By dressing in the clothing of the early 2000s, the design of the early digital sphere has been resurrected. Its glitchy, clunky ease has become a symbol of a more straightforward, less polarised time. Many popular Instagram users edit their photos of Nicole Richie-inspired outfits to recreate images that seem like they were decorated with y2k ephemera rather than taken on a £900 smartphone. Forget rose-tinted glasses; gen Zers are looking at the world (or rather, their phone screens) through rimless Chanel ombré sunnies.
While the left hand jingles in a chunky charm bracelet, reaching for a pair of patchwork pants, the right hand is now retweeting AOC and flipping through reams of Instagram Stories all ardently supportive of their side. 20 years ago, that right hand would have been perfecting a Myspace playlist on the family’s computer, or quite possibly not on the web at all.
In Jia Tolentino’s essay titled The I in the Internet, the New Yorker writer states that “the everyday madness perpetuated by the internet is the madness of [its] architecture, which positions personal identity at the centre of the universe.” Through social media profiles, algorithmically targeted ads and cyber bubbles which catalyse and hyperextend our offline perspectives, the self has become the small prism through which we view the internet and, by extension, the world.
Some designers have chosen to co-opt this madness in updated reiterations of 2000s silhouettes and textures to remind consumers just how expansive the internet truly is. Caitlin Yates, for instance, has revamped the mesh, graphic-printed y2k top with pertinent social issues through her label C8Y8S. Low-fi, grainy footage taken from Google Earth satirically comments on our ever-vigilant technology, allowing buyers to wear images of truly candid moments.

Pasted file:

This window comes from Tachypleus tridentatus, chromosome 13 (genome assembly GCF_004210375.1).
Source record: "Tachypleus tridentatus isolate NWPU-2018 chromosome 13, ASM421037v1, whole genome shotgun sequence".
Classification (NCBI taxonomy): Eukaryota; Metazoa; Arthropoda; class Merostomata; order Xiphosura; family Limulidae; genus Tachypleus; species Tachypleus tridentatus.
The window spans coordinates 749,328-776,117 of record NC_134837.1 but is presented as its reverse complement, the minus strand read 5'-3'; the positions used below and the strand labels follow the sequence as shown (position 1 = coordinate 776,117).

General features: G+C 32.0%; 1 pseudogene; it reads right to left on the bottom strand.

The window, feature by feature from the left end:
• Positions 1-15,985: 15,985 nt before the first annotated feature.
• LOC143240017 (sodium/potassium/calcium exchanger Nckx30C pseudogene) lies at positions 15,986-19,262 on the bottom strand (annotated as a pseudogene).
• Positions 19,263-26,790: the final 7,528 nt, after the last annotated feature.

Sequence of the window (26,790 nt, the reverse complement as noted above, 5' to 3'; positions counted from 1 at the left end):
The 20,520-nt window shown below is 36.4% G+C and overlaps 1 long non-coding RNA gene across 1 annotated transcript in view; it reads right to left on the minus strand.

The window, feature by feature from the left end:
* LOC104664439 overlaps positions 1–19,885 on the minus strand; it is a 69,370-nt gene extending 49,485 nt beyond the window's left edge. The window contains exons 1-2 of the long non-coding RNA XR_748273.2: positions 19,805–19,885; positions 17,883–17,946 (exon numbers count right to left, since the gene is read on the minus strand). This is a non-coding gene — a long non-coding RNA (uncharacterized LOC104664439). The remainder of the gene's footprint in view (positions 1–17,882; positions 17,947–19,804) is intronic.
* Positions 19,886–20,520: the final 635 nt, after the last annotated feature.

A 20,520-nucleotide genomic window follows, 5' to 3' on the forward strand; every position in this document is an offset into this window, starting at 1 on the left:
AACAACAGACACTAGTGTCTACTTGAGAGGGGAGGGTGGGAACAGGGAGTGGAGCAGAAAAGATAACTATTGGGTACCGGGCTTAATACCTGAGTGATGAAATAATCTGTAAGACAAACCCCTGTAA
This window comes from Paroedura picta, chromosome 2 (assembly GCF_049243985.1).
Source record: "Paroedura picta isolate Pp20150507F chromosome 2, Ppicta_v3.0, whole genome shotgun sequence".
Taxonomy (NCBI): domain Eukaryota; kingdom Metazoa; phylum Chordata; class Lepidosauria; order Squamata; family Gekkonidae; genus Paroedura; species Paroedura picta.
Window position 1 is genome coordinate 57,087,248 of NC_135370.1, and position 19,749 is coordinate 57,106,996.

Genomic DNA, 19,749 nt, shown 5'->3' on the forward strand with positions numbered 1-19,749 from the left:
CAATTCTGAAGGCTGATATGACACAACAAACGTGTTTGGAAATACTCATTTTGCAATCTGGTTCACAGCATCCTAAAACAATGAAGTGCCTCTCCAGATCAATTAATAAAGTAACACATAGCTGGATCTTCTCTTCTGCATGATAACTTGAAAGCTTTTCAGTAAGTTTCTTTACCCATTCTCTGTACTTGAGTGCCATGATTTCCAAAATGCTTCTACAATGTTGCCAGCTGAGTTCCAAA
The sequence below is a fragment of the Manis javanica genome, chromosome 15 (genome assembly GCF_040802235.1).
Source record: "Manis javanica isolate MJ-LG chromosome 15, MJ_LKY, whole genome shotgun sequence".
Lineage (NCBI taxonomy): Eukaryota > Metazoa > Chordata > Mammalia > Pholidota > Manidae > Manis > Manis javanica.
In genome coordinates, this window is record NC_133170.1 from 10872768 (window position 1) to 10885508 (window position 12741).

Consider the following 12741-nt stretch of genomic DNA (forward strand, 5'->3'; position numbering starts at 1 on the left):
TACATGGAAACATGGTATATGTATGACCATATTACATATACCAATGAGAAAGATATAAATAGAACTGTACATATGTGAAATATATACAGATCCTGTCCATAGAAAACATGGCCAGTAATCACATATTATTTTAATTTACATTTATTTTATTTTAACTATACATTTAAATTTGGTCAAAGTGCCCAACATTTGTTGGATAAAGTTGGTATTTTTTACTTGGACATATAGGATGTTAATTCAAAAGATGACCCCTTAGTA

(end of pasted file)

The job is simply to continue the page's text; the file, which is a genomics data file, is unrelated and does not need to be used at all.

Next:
In September 2020, Marc Jacobs’ Heaven launch also capitalised on the reemergence of y2k patterns and palettes. However, the clothing label amplified its adoption of the era by including ephemeral objects in its release. The collection showcased models standing with bored expressions in maximalist teenage bedrooms: baby tees and plaid pleats hovering ‘angstily’ above a 1999-edition DVD of Sofia Coppola’s The Virgin Suicides or a VHS tape of Aphex Twin’s cult-classic Windowlicker. This time capsule full of analogue gems, however, reveals the desire to return to our insular spaces full of personal interests that weren’t perpetually infiltrated and subtly manipulated by the blinking, opinionated outside world.
For decades, nostalgia has reemerged prominently in cyclical fashion trends as a source of comfort rooted in the rising generation’s youth as well as a way to separate oneself from the current zeitgeist. Why wear fast fashion apparel when one can buy unique, secondhand Cop Copine tops from Berlin on Depop? Why stream The Virgin Suicides on your laptop—which simultaneously is now your office, television set, shopping portal and social space—when you can watch it, uninterrupted, on DVD?
These physical reiterations prompt not only a replication of the material culture of one’s youth, but also its actions and routines. The popularity of these previously obsolete trends lies in its invitation to reenact these old, mundane rituals of rewinding a VHS tape or pulling the rhinestone zipper of a velour tracksuit top.
That being said, next time you reach for a bejewelled thong or add a fuzzy bucket hat to your online shopping cart, consider whether or not you could be grasping for this larger, earlier context of relative ease and uncomplicated internet interactions as well.